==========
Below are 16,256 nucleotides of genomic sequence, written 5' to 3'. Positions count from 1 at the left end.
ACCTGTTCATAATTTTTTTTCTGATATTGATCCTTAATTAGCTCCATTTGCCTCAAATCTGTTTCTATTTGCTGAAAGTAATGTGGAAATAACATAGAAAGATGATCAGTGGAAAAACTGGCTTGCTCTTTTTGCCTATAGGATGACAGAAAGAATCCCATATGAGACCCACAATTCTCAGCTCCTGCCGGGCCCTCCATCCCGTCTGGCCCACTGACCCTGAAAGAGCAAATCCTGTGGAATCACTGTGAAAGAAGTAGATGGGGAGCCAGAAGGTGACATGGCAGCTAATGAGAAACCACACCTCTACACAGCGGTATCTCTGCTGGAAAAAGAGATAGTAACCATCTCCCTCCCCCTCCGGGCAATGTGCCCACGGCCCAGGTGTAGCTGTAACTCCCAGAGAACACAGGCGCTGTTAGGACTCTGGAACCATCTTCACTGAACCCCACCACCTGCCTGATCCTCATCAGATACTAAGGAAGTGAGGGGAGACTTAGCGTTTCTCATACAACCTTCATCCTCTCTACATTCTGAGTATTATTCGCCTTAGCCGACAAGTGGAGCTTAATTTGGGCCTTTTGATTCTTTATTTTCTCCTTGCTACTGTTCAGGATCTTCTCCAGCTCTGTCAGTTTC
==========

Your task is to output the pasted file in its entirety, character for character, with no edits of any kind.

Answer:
Below are 16,256 nucleotides of genomic sequence, written 5' to 3'. Positions count from 1 at the left end.
ACCTGTTCATAATTTTTTTTCTGATATTGATCCTTAATTAGCTCCATTTGCCTCAAATCTGTTTCTATTTGCTGAAAGTAATGTGGAAATAACATAGAAAGATGATCAGTGGAAAAACTGGCTTGCTCTTTTTGCCTATAGGATGACAGAAAGAATCCCATATGAGACCCACAATTCTCAGCTCCTGCCGGGCCCTCCATCCCGTCTGGCCCACTGACCCTGAAAGAGCAAATCCTGTGGAATCACTGTGAAAGAAGTAGATGGGGAGCCAGAAGGTGACATGGCAGCTAATGAGAAACCACACCTCTACACAGCGGTATCTCTGCTGGAAAAAGAGATAGTAACCATCTCCCTCCCCCTCCGGGCAATGTGCCCACGGCCCAGGTGTAGCTGTAACTCCCAGAGAACACAGGCGCTGTTAGGACTCTGGAACCATCTTCACTGAACCCCACCACCTGCCTGATCCTCATCAGATACTAAGGAAGTGAGGGGAGACTTAGCGTTTCTCATACAACCTTCATCCTCTCTACATTCTGAGTATTATTCGCCTTAGCCGACAAGTGGAGCTTAATTTGGGCCTTTTGATTCTTTATTTTCTCCTTGCTACTGTTCAGGATCTTCTCCAGCTCTGTCAGTTTC